In the days following this month’s mass shooting in downtown Sacramento that left six people dead and 12 injured, there was a shift among politicians and policymakers: from talk about extra police and tougher gun laws to conversation about more money for youth programs and violence prevention.
Now, city officials are developing a possible ballot measure that could create permanent funding sources to help young people and stop gun violence.
The details are scarce, but several elected officials and city staff — including Mayor Darrell Steinberg — are working on the possible November ballot measure. They could be similar to 2020’s Measure G, which failed but would have required the city to spend roughly $12 million on youth services.
While city officials and community leaders agree there’s no guarantee gang intervention and youth programs would have prevented the worst mass shooting in Sacramento’s recent history on April 3, some argue more funding would build off of pre-pandemic successes.
Just a few years ago, community based programs that work to prevent and interrupt violence among teens and young adults helped record a 28 month streak without a youth homicide in the city. But funding for those organizations has lagged and the call for more money has only increased.
Community organizations like Black Child Legacy Campaign and Movement 4 Life — an offshoot of Advanced Peace — have been working on youth violence prevention for years.
Kim Williams, director of Black Child Legacy’s Healing the Hood campaign, said more funding could open more opportunities for prevention.
“In order to try to prevent crises, we have to get young people and we have to get them as young as we can,” Williams said. “We've got to actually go to where the wound is and we've got to close it there. And that becomes a challenge when you don't have the resources.”
Organizers say money is always a hurdle, as many programs are grant-funded on a yearly basis. They also say that the pandemic has heightened the needs of these communities, and these programs are more important than ever.
The pandemic’s impact on youth violence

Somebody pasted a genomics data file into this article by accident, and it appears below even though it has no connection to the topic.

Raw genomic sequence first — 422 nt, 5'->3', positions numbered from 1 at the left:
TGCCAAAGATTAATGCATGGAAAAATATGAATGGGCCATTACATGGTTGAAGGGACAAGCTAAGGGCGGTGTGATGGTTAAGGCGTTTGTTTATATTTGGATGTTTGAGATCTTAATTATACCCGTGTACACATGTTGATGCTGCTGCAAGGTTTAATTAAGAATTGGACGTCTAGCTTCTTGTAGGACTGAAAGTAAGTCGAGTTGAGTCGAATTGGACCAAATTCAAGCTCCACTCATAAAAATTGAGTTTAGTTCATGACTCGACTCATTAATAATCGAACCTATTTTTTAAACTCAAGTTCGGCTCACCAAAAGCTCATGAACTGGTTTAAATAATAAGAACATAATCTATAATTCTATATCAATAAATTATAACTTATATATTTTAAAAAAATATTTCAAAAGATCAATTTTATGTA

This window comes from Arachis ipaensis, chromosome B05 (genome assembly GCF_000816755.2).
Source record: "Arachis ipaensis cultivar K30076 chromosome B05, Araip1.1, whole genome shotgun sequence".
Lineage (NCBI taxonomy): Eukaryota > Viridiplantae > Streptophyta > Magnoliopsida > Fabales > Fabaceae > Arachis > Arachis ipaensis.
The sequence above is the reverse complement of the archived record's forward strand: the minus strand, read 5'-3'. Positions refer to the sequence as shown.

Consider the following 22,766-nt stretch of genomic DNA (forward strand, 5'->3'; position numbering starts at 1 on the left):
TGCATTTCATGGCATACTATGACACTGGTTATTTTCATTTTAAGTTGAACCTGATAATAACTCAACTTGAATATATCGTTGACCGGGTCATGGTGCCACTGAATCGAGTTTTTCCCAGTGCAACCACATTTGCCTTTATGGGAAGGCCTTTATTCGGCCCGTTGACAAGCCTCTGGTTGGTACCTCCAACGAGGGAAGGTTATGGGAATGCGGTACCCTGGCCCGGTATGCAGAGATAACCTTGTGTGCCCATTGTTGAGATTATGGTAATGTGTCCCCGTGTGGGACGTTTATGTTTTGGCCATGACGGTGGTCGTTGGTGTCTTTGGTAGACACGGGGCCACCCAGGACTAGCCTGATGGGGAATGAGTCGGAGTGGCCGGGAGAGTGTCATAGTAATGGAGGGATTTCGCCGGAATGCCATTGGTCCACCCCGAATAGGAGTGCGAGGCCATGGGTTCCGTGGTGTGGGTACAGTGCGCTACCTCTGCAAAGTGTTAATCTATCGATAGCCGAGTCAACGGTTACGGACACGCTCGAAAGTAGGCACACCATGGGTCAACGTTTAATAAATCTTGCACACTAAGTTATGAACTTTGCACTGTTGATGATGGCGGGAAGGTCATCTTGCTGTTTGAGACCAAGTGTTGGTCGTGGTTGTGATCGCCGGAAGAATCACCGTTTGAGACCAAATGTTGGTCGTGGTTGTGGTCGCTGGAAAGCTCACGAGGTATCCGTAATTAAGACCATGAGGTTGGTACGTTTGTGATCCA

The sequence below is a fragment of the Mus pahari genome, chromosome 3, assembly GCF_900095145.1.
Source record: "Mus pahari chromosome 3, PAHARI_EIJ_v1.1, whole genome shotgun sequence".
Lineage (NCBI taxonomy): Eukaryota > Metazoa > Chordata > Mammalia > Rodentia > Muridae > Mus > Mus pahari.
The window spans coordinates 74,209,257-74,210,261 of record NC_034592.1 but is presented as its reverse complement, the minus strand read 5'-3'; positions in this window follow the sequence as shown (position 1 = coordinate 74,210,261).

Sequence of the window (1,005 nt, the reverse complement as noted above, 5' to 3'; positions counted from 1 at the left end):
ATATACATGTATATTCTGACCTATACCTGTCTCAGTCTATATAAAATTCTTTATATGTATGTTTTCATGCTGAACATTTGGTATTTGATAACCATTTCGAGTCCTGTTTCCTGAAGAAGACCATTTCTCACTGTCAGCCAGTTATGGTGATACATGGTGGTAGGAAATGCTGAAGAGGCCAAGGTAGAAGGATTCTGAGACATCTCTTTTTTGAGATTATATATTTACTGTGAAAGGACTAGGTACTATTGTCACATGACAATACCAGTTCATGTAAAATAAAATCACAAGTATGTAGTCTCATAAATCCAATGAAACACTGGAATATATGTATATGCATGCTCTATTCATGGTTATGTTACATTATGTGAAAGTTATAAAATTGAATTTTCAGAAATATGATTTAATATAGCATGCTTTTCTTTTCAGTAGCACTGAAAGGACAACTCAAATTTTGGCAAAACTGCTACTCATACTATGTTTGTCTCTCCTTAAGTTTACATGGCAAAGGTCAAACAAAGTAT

Julius Thibodeaux, co-director of the nonprofit Movement 4 Life, says he saw tensions rising in the communities even before the K Street shooting.
“Carjackings are up, armed robberies are up, home invasions are reintroducing themselves to the community,” Thibodeaux said. “These things promote violence.”
Movement 4 Life, formerly Advance Peace, is an organization that works to end youth violence before it happens. They offer one-on-one counseling to young people they identify as being at-risk for gang violence, as well as crisis intervention and mediation between rival gang members.
Advance Peace, which is based in the Bay Area, previously had contracted to work with the city, but its partnership ended in 2021. It’s unclear why it wasn’t renewed.
The group says its efforts helped reduce gun violence in neighborhoods like Del Paso Heights, Oak Park and South Sacramento. Gun homicides in those areas by 22% in 2019 compared to the previous five years, according to a 2020 UC Berkeley evaluation of Advance Peace’s work.
The organization has continued in its local form, called Movement 4 Life. The new group has not received grant funding from the city, according to public records.
“We need to stop treating public safety and community based organizations as ‘in case of an emergency, break glass’ sort of thing,” Thibodeaux said. “The same way you have a fire department just in case there’s a fire, community based organizations, they need to be mainstays, they need to be pillars and they need to be invested in long-term.”
To continue their original efforts, Thibodeaux said that funding is necessary, especially because the pandemic put a stop to a lot of the work they were doing as public gathering spaces were shut down and lockdowns made it harder to get in touch.
“We weren't able to get young people out of the environment where they are experiencing the most trauma,” Thibodeaux said.
Williams with the Healing the Hood campaign agrees the pandemic has led to a spike in youth violence and crime — and not just in Sacramento.